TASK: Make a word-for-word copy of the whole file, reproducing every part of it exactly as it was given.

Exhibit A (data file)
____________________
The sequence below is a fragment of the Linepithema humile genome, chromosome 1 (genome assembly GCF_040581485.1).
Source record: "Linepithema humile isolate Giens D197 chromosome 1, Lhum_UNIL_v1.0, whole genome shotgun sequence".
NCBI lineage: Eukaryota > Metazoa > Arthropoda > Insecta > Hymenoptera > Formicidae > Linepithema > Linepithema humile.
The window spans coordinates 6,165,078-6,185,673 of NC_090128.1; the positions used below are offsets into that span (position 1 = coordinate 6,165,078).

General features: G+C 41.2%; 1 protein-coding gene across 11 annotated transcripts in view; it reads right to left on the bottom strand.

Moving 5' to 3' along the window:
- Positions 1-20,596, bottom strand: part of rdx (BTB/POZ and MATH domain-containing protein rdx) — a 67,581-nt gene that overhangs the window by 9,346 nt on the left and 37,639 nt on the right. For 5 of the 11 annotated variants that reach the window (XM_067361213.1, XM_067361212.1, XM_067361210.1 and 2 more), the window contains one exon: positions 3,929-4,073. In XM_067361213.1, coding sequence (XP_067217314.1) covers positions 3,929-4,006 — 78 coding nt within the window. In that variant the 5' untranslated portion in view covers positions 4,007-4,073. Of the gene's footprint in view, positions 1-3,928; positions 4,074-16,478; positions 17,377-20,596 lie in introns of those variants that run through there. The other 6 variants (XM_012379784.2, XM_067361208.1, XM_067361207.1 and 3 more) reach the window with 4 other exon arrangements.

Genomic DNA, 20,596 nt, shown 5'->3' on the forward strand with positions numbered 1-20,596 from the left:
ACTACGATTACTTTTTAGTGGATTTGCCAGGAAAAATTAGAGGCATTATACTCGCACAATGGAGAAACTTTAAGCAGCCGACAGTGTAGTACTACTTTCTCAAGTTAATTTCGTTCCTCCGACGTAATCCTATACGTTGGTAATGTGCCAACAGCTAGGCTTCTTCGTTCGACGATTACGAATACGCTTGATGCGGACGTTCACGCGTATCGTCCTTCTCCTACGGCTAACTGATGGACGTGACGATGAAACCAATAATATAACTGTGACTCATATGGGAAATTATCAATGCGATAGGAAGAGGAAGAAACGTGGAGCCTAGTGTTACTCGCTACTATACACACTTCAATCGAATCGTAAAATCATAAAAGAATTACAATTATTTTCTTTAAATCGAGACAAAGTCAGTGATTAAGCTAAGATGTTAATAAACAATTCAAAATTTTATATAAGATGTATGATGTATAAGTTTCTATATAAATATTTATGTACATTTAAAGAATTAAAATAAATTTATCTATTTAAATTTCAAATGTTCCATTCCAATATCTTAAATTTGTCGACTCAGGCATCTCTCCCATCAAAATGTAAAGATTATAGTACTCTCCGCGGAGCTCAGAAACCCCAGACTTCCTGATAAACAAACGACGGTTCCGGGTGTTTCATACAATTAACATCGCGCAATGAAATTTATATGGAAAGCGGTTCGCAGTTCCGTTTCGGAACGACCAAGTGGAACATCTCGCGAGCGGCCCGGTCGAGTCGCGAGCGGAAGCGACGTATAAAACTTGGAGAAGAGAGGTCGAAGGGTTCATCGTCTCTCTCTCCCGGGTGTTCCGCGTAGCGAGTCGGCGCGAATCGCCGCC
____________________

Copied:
The sequence below is a fragment of the Linepithema humile genome, chromosome 1 (genome assembly GCF_040581485.1).
Source record: "Linepithema humile isolate Giens D197 chromosome 1, Lhum_UNIL_v1.0, whole genome shotgun sequence".
NCBI lineage: Eukaryota > Metazoa > Arthropoda > Insecta > Hymenoptera > Formicidae > Linepithema > Linepithema humile.
The window spans coordinates 6,165,078-6,185,673 of NC_090128.1; the positions used below are offsets into that span (position 1 = coordinate 6,165,078).

General features: G+C 41.2%; 1 protein-coding gene across 11 annotated transcripts in view; it reads right to left on the bottom strand.

Moving 5' to 3' along the window:
- Positions 1-20,596, bottom strand: part of rdx (BTB/POZ and MATH domain-containing protein rdx) — a 67,581-nt gene that overhangs the window by 9,346 nt on the left and 37,639 nt on the right. For 5 of the 11 annotated variants that reach the window (XM_067361213.1, XM_067361212.1, XM_067361210.1 and 2 more), the window contains one exon: positions 3,929-4,073. In XM_067361213.1, coding sequence (XP_067217314.1) covers positions 3,929-4,006 — 78 coding nt within the window. In that variant the 5' untranslated portion in view covers positions 4,007-4,073. Of the gene's footprint in view, positions 1-3,928; positions 4,074-16,478; positions 17,377-20,596 lie in introns of those variants that run through there. The other 6 variants (XM_012379784.2, XM_067361208.1, XM_067361207.1 and 3 more) reach the window with 4 other exon arrangements.

Genomic DNA, 20,596 nt, shown 5'->3' on the forward strand with positions numbered 1-20,596 from the left:
ACTACGATTACTTTTTAGTGGATTTGCCAGGAAAAATTAGAGGCATTATACTCGCACAATGGAGAAACTTTAAGCAGCCGACAGTGTAGTACTACTTTCTCAAGTTAATTTCGTTCCTCCGACGTAATCCTATACGTTGGTAATGTGCCAACAGCTAGGCTTCTTCGTTCGACGATTACGAATACGCTTGATGCGGACGTTCACGCGTATCGTCCTTCTCCTACGGCTAACTGATGGACGTGACGATGAAACCAATAATATAACTGTGACTCATATGGGAAATTATCAATGCGATAGGAAGAGGAAGAAACGTGGAGCCTAGTGTTACTCGCTACTATACACACTTCAATCGAATCGTAAAATCATAAAAGAATTACAATTATTTTCTTTAAATCGAGACAAAGTCAGTGATTAAGCTAAGATGTTAATAAACAATTCAAAATTTTATATAAGATGTATGATGTATAAGTTTCTATATAAATATTTATGTACATTTAAAGAATTAAAATAAATTTATCTATTTAAATTTCAAATGTTCCATTCCAATATCTTAAATTTGTCGACTCAGGCATCTCTCCCATCAAAATGTAAAGATTATAGTACTCTCCGCGGAGCTCAGAAACCCCAGACTTCCTGATAAACAAACGACGGTTCCGGGTGTTTCATACAATTAACATCGCGCAATGAAATTTATATGGAAAGCGGTTCGCAGTTCCGTTTCGGAACGACCAAGTGGAACATCTCGCGAGCGGCCCGGTCGAGTCGCGAGCGGAAGCGACGTATAAAACTTGGAGAAGAGAGGTCGAAGGGTTCATCGTCTCTCTCTCCCGGGTGTTCCGCGTAGCGAGTCGGCGCGAATCGCCGCC